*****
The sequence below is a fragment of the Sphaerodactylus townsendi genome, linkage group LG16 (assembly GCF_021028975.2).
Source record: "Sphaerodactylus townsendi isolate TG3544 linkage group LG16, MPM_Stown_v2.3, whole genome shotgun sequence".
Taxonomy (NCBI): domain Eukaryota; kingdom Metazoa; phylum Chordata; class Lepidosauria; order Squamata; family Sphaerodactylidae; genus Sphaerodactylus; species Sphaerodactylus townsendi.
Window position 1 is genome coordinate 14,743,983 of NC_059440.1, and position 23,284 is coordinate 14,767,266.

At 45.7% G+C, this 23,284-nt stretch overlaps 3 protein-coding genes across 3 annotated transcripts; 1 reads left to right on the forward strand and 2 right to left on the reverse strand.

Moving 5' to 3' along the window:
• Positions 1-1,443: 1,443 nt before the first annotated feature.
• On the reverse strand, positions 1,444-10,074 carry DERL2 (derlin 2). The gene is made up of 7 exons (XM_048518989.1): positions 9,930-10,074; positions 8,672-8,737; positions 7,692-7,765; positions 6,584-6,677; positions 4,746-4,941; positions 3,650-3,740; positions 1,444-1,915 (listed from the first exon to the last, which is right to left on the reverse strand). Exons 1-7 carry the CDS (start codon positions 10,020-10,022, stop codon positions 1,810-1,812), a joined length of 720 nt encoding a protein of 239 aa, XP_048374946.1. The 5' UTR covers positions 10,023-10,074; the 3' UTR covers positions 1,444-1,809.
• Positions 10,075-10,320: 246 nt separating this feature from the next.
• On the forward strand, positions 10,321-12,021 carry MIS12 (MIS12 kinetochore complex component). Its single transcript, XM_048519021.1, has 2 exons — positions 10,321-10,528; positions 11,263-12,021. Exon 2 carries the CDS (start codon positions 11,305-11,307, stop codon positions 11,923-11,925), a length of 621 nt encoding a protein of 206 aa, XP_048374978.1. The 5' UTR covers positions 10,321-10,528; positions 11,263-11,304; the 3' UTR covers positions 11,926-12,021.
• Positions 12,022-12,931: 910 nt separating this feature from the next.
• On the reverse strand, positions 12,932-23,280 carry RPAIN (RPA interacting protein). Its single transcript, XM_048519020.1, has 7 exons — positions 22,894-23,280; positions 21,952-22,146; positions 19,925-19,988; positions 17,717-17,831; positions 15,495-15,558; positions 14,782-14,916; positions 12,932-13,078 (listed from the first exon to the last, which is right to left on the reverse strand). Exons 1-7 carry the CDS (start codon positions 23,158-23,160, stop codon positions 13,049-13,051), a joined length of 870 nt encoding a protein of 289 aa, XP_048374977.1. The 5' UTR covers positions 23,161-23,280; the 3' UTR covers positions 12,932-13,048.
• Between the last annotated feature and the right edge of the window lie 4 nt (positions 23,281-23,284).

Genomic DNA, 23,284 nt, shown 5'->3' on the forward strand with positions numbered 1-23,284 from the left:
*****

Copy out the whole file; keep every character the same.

The sequence below is a fragment of the Sphaerodactylus townsendi genome, linkage group LG16 (assembly GCF_021028975.2).
Source record: "Sphaerodactylus townsendi isolate TG3544 linkage group LG16, MPM_Stown_v2.3, whole genome shotgun sequence".
Taxonomy (NCBI): domain Eukaryota; kingdom Metazoa; phylum Chordata; class Lepidosauria; order Squamata; family Sphaerodactylidae; genus Sphaerodactylus; species Sphaerodactylus townsendi.
Window position 1 is genome coordinate 14,743,983 of NC_059440.1, and position 23,284 is coordinate 14,767,266.

At 45.7% G+C, this 23,284-nt stretch overlaps 3 protein-coding genes across 3 annotated transcripts; 1 reads left to right on the forward strand and 2 right to left on the reverse strand.

Moving 5' to 3' along the window:
• Positions 1-1,443: 1,443 nt before the first annotated feature.
• On the reverse strand, positions 1,444-10,074 carry DERL2 (derlin 2). The gene is made up of 7 exons (XM_048518989.1): positions 9,930-10,074; positions 8,672-8,737; positions 7,692-7,765; positions 6,584-6,677; positions 4,746-4,941; positions 3,650-3,740; positions 1,444-1,915 (listed from the first exon to the last, which is right to left on the reverse strand). Exons 1-7 carry the CDS (start codon positions 10,020-10,022, stop codon positions 1,810-1,812), a joined length of 720 nt encoding a protein of 239 aa, XP_048374946.1. The 5' UTR covers positions 10,023-10,074; the 3' UTR covers positions 1,444-1,809.
• Positions 10,075-10,320: 246 nt separating this feature from the next.
• On the forward strand, positions 10,321-12,021 carry MIS12 (MIS12 kinetochore complex component). Its single transcript, XM_048519021.1, has 2 exons — positions 10,321-10,528; positions 11,263-12,021. Exon 2 carries the CDS (start codon positions 11,305-11,307, stop codon positions 11,923-11,925), a length of 621 nt encoding a protein of 206 aa, XP_048374978.1. The 5' UTR covers positions 10,321-10,528; positions 11,263-11,304; the 3' UTR covers positions 11,926-12,021.
• Positions 12,022-12,931: 910 nt separating this feature from the next.
• On the reverse strand, positions 12,932-23,280 carry RPAIN (RPA interacting protein). Its single transcript, XM_048519020.1, has 7 exons — positions 22,894-23,280; positions 21,952-22,146; positions 19,925-19,988; positions 17,717-17,831; positions 15,495-15,558; positions 14,782-14,916; positions 12,932-13,078 (listed from the first exon to the last, which is right to left on the reverse strand). Exons 1-7 carry the CDS (start codon positions 23,158-23,160, stop codon positions 13,049-13,051), a joined length of 870 nt encoding a protein of 289 aa, XP_048374977.1. The 5' UTR covers positions 23,161-23,280; the 3' UTR covers positions 12,932-13,048.
• Between the last annotated feature and the right edge of the window lie 4 nt (positions 23,281-23,284).

Genomic DNA, 23,284 nt, shown 5'->3' on the forward strand with positions numbered 1-23,284 from the left: